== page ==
March 04, 2008

Smokey, My Friend, You Are Entering a World of Pain

Let me take you back to December 2006, when ESPN did a long investigative piece into athletes' infatuation with their guns -- weapons, not biceps, though probably either one could apply. Luke Scott, in particular, stood out for his... ah, enthusiasm:
"An athlete gets paid a lot of money," he said. "And someone who is after that, a thief, a mugger or someone who steals from people, they are taking a chance with the law that if they get caught, they are going to jail or face some other problem."

With a broad smile, he added, "In my case, you are going to get shot."

There's a whole lot more in that vein, if you read the full article (including a rather questionable story about about Scott flashing his Glock, tucked into the front of his jeans, at a supposedly "up to no good" Katrina refugee who approached him at a Texas gas station). I bring it up now because Scott was recently traded to the Orioles, and as the Baltimore Sun reports (hat tip to Buster Olney), manager Dave Trembley asked him about "the gun situation." Scott is standing firm:
"Certain things, if I'm asked about them, I'm very outspoken," said Scott, who hit .255 with 18 home runs and 64 RBIs for the Astros last season. "I'm outspoken about my faith. I'm outspoken about my beliefs. I'm outspoken about what I believe this country is about. And I don't back down when it comes to core beliefs."...
…[Scott] said he has been "challenged" in the clubhouse in the past about his faith in God, but no one has spoken out against his thoughts on firearms and gun legislation.”
No, of course they haven’t, because you don’t speak out against the thoughts of someone who is both angry and armed to the teeth.



I should add here, before you email me, that it's not the gun owning I'm questioning so much as Scott's chillingly gung-ho attitude towards his concealed weapon (... as it were). My dad lives in rural upstate New York, and like everyone up there, he's got a rifle; most of the gun owners I've met there are kind, normal, nonviolent people. However, I'm pretty sure that, unlike Luke Scott, none of them walks around with a Glock tucked into his or her jeans. Baltimore residents: when approaching Scott for an autograph, do not make any sudden movements.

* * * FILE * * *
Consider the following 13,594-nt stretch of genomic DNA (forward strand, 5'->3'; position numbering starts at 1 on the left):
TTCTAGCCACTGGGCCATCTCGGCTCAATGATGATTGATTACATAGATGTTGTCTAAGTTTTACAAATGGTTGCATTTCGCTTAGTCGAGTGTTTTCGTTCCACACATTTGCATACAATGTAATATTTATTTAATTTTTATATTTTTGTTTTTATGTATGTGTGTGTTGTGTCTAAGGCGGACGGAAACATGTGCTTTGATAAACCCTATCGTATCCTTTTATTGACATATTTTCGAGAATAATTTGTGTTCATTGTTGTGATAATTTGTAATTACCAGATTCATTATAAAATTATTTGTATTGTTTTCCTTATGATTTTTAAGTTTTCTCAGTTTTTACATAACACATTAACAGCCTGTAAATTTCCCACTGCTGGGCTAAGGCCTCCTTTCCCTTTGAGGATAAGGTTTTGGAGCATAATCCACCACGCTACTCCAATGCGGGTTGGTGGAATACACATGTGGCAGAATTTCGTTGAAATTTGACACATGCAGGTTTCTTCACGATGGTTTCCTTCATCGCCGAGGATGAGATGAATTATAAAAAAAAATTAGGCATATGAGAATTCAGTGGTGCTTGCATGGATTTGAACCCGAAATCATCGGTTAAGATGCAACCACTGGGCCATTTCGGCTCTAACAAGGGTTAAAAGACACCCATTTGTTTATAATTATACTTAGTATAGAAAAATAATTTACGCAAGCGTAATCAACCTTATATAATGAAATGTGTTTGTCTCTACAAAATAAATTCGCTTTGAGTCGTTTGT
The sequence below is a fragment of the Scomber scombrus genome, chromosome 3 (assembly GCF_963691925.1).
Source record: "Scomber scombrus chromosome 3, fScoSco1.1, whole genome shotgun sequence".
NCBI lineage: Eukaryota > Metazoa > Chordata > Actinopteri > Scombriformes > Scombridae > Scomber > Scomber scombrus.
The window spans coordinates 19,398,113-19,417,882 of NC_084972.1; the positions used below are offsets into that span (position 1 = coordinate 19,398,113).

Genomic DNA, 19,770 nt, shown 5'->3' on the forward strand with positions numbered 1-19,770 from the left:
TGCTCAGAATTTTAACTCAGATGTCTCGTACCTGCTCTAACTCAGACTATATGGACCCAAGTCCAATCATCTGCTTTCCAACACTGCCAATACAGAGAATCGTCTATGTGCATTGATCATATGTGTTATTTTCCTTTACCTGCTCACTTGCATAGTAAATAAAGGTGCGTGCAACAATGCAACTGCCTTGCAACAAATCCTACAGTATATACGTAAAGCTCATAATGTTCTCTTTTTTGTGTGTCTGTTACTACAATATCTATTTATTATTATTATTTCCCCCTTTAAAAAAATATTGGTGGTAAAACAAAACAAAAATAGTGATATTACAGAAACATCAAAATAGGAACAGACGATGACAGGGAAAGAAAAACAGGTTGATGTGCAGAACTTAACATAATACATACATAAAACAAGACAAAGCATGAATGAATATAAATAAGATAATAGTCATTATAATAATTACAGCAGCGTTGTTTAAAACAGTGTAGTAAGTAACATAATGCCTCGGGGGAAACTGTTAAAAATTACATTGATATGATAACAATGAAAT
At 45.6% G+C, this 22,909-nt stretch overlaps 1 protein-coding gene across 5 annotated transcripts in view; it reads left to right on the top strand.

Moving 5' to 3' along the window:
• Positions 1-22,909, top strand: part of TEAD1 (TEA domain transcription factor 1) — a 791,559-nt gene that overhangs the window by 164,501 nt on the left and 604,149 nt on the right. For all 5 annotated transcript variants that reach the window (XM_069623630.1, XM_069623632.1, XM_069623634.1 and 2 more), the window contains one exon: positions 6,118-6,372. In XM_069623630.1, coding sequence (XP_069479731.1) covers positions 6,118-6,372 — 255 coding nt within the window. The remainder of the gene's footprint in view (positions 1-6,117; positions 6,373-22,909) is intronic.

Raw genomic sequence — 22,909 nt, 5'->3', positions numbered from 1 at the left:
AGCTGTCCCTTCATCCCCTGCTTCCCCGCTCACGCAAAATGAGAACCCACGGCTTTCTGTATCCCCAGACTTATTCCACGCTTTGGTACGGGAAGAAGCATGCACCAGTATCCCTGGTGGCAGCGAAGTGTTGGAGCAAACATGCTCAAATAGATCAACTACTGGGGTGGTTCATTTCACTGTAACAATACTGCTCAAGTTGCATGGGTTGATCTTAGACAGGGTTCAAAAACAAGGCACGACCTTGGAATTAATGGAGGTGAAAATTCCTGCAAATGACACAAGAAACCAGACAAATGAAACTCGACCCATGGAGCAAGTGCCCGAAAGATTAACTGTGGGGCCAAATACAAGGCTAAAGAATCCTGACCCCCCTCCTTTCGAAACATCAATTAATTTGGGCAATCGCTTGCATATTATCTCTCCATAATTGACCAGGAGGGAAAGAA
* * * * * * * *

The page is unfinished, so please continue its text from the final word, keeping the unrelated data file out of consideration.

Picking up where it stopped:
In other news:


-Have I ever mentioned that ESPN's Rob Neyer is incredibly talented? And also strikingly handsome?


-The Mets are courting disaster a little early this year. (Marlon Anderson's sternum: 1, Ryan Church's head: 0). The only really significant injuries here are Delgado's hip -- supposedly not serious, but then he was bad enough last season even when healthy -- and El Duque's general ancientness, which I think everyone saw coming. Still, this is getting a bit disconcerting.

The good news is that Johan Santana will be starting another spring training game soon. The man is like human Lexapro.


-Which Major League player recently said, when asked about a six-figure contract he perceives as disappointing:
"We're heading into a recession and people are struggling out there. They don't need to hear me complaining about my big salary not being big enough. Thanks for asking, but it's between me, my agent and the club."
Trick question! None of them, of course. That was just King Kaufman of Salon.com's suggested response; he has a good column on young players' annual complaints about the hundreds of thousands of dollars they'll make this season. Semi-understandable in context, but still insanely irritating.

(Incidentally, King Kaufman would totally win "Sports Writer Name of the Week" if I had such a feature. Followed by La Velle E. Neal III of the Minneapolis Star Tribune.)


-Finally, a few of the Red Sox held a charity dance-off. Only Mike Lowell escaped with his dignity.

1 comment:

ChrisS said...

I live in Syracuse, and I grew up in Earlville, NY where most of family still lives. Hell, I even own a gun still. But that kind of attitude creeps me out.